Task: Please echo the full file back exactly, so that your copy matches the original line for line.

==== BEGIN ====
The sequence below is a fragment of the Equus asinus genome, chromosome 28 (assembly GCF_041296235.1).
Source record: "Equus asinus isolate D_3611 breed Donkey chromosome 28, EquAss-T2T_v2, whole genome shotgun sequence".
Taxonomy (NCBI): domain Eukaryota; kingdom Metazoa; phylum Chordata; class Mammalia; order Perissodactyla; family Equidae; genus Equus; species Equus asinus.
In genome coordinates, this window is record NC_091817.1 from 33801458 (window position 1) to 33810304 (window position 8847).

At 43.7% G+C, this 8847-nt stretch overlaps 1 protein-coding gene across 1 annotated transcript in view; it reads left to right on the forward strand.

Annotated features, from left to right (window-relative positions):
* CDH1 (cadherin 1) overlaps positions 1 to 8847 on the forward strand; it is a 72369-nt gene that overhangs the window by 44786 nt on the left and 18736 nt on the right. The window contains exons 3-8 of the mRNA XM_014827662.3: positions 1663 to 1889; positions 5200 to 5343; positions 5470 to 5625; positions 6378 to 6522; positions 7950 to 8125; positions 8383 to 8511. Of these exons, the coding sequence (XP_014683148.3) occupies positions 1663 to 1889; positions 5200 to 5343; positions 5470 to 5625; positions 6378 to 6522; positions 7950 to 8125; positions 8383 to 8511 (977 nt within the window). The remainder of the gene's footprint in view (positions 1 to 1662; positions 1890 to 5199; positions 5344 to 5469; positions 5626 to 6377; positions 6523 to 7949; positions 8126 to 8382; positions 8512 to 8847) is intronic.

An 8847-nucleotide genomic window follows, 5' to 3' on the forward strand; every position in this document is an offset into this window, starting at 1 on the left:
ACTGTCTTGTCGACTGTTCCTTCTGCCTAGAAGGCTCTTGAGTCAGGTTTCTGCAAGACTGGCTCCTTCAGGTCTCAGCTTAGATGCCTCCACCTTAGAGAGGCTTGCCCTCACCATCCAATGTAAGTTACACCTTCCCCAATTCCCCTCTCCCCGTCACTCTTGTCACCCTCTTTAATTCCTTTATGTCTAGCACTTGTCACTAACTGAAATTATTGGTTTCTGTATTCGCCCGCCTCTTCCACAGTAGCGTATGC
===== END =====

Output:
The sequence below is a fragment of the Equus asinus genome, chromosome 28 (assembly GCF_041296235.1).
Source record: "Equus asinus isolate D_3611 breed Donkey chromosome 28, EquAss-T2T_v2, whole genome shotgun sequence".
Taxonomy (NCBI): domain Eukaryota; kingdom Metazoa; phylum Chordata; class Mammalia; order Perissodactyla; family Equidae; genus Equus; species Equus asinus.
In genome coordinates, this window is record NC_091817.1 from 33801458 (window position 1) to 33810304 (window position 8847).

At 43.7% G+C, this 8847-nt stretch overlaps 1 protein-coding gene across 1 annotated transcript in view; it reads left to right on the forward strand.

Annotated features, from left to right (window-relative positions):
* CDH1 (cadherin 1) overlaps positions 1 to 8847 on the forward strand; it is a 72369-nt gene that overhangs the window by 44786 nt on the left and 18736 nt on the right. The window contains exons 3-8 of the mRNA XM_014827662.3: positions 1663 to 1889; positions 5200 to 5343; positions 5470 to 5625; positions 6378 to 6522; positions 7950 to 8125; positions 8383 to 8511. Of these exons, the coding sequence (XP_014683148.3) occupies positions 1663 to 1889; positions 5200 to 5343; positions 5470 to 5625; positions 6378 to 6522; positions 7950 to 8125; positions 8383 to 8511 (977 nt within the window). The remainder of the gene's footprint in view (positions 1 to 1662; positions 1890 to 5199; positions 5344 to 5469; positions 5626 to 6377; positions 6523 to 7949; positions 8126 to 8382; positions 8512 to 8847) is intronic.

An 8847-nucleotide genomic window follows, 5' to 3' on the forward strand; every position in this document is an offset into this window, starting at 1 on the left:
ACTGTCTTGTCGACTGTTCCTTCTGCCTAGAAGGCTCTTGAGTCAGGTTTCTGCAAGACTGGCTCCTTCAGGTCTCAGCTTAGATGCCTCCACCTTAGAGAGGCTTGCCCTCACCATCCAATGTAAGTTACACCTTCCCCAATTCCCCTCTCCCCGTCACTCTTGTCACCCTCTTTAATTCCTTTATGTCTAGCACTTGTCACTAACTGAAATTATTGGTTTCTGTATTCGCCCGCCTCTTCCACAGTAGCGTATGC